Pittsburgh scientists quell virus-bacteria infections with engineered antimicrobial drug

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Hospitals and care homes are commonly under the threat of “superbugs” which develop to become drug-resistant, including bacterial biofilms and respiratory viruses--both notoriously difficult to treat. Now researchers at the University of Pittsburgh Center for Vaccine Research say they may have an answer that could trump therapies that are currently used in the clinic. 

The research group was headed up by senior author Jennifer Bomberger and they published their work in the journal mSphere earlier this month. 

The group leveraged from what was previously shown in their lab--that viruses can encourage the growth of bacterial biofilms--and developed a therapeutic approach to hit both. 

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"This is really unusual. To the best of our knowledge, no other antibiotics out there work on both the bacteria and the virus during a co-infection," said Bomberger. "Antibiotic-resistant chronic infections are an urgent public health threat, and the development of new therapies has been painfully slow. So to see something work on a virus and the incredibly resistant biofilms that bacteria form is very exciting."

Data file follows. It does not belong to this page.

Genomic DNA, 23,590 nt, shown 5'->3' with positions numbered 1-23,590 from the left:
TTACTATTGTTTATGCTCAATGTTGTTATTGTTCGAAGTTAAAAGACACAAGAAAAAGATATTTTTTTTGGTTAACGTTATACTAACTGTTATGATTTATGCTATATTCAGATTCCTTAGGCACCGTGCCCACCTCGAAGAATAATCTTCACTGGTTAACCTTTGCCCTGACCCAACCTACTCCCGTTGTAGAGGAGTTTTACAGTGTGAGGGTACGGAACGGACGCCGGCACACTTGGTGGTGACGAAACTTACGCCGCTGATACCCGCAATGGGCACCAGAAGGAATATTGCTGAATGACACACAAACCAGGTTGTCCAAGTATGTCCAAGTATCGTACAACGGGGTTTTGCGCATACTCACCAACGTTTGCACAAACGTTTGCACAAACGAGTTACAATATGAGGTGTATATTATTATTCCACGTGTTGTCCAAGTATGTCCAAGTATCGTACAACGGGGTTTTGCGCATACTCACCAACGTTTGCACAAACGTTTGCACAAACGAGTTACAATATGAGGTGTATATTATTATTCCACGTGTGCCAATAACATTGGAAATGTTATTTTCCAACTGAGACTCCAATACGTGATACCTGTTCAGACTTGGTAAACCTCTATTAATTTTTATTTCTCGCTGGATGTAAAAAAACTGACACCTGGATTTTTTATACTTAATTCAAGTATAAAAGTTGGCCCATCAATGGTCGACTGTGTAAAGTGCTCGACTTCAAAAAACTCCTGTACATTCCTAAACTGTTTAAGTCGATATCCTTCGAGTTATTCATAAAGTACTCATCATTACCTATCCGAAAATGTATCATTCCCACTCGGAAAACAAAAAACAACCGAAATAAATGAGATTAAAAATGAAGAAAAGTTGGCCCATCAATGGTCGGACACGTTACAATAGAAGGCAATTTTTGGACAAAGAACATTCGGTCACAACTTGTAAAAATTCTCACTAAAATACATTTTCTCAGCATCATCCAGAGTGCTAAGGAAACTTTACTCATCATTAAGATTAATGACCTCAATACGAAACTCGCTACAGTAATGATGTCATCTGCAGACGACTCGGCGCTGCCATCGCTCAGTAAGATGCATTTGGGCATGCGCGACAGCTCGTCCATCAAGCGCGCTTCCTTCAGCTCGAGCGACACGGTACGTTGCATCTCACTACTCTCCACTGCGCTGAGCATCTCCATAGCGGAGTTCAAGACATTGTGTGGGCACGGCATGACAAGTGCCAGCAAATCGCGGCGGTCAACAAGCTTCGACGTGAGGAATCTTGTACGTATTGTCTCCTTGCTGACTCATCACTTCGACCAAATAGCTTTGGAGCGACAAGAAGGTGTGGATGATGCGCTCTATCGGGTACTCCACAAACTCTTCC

The therapy is based on an engineered cationic antimicrobial peptide known as “eCAP”, an enhanced antimicrobial that is synthetically produced which they say is more efficient than naturally occurring antimicrobial peptides. These peptides were developed by co-author Ronald Montelaro who explained they work by “punching into” bacteria and viruses—killing them off. 

Tested in the lab on a drug-resistant strain of the deadly Pseudomonas aeruginosa, the group showed that after one hour it was already 50 times more effective at killing the biofilm than traditional treatment. Importantly the cells infected with the bacteria that usually reside in the airways were untouched by eCAP. 

They also showed when eCAP was used in treating airway cells infected with respiratory syncytial virus (RSV) they could achieve a 150-fold reduction in viable viral particles. Further, they showed this therapy was 10 times more effective when administered to the same airway cells but co-infected with RSV and then P. aeruginosa. 

In another application they hinted at the use of eCAP as a cleaning agent for medical equipment, since biofilms readily grow on plastic. 

"We're incredibly encouraged by these results," said Montelaro in a release. "Again and again, eCAPS are performing well in laboratory tests and mouse models. They're an exciting possibility to help solve the antimicrobial-resistant superbug crisis that our world increasingly faces."

here’s the release

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